Calpico Kakigoori(shaved ice)

This is literally the simplest recipe I have put up in a while. Mostly because it was inspired by several aspects of my earlier childhood, better known as a time before I got into cooking(I literally only started to cook/bake when I was 15 onwards). I have a lot of fond memories drinking Calpico water at my local Izakaya in Torrance(it was called Musha but it has since closed). Calpico(also called Calpico water or Calpis) is a popular drink in Japan that tastes like citrus-y yogurt. It’s super refreshing and honestly one of my all-time favorite things to drink, next to Japanese grape juice. I also grew up on shaved ice, being both a popular thing to eat in Taiwan, and something my sister and I made all the time growing up. Depending on the country, you’d call it something different. In Taiwan, it was chuabing, in Korean, bingsu, in Italy, granita, and in Japan, kakigoori. A lot of these variations come with different garnishes, so there are some aspects to each that differentiate them from one another, though I will say that chuabing and kakigoori do have several similarities, while bingsu is not too far behind either. I wanted to do a shaved ice here using the Calpico to tie those memories together, however, not everyone has a shaved ice machine. So that’s when I got the idea to use a fork and scrape the ice, similar to Italian granita. It gives the ice a similar enough texture, and using something a lot more accessible. I went with the kakigoori route, since Calpico is Japanese, and I wanted to garnish it with some youkan(Japanese bean jelly) and dango(poached mochi balls). You can really serve this recipe with anything you want, but I included the recipe for the dango specifically for this post!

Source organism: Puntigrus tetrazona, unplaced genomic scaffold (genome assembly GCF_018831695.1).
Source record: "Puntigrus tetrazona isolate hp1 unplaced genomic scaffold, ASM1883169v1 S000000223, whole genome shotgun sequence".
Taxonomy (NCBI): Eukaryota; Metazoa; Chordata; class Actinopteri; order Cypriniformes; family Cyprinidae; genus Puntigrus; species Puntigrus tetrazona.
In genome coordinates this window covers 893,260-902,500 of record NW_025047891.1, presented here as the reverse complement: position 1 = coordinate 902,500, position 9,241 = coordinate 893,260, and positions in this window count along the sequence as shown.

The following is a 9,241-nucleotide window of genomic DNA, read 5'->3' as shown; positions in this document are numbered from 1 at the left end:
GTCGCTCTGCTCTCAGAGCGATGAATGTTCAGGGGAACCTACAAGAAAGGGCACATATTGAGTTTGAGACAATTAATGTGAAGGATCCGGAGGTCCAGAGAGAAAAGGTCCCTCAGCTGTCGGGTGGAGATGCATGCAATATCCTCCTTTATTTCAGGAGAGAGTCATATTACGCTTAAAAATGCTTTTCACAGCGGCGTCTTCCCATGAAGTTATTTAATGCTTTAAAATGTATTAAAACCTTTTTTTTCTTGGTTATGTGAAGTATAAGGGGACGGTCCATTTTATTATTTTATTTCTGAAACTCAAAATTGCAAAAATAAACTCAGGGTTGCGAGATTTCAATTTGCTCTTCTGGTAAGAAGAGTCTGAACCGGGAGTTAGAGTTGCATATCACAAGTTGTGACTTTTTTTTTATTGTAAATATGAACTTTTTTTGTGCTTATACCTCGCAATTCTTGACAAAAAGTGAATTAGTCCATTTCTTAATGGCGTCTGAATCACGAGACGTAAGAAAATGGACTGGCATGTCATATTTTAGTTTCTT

For the shaved ice:
2 cups Calpico water
a pinch of salt

Mix together and pour into a shallow pan. Freeze for an hour. After an hour, scrape with a fork. Re-freeze again for another 20 minutes minimum.

For the dango:
1/2 cup shiratamako
1/4 cup water
a pinch of salt

Mix together to form your dough. Divide into 8 small balls and poke holes into each of them – this will help the dango cook faster. Poach the dango in boiling water until they begin to float, about 2 to 3 minutes. Transfer into an airtight container with cold water and refrigerate for up to 5 days.

To garnish:
Red bean paste(koshian), white bean paste(shiro-an), or youkan

Spoon on the Calpico shaved ice, and alternate with layers of the dango and the red bean paste or youkan. Serve immediately, or wait and you’ll still have Calpico water to drink!

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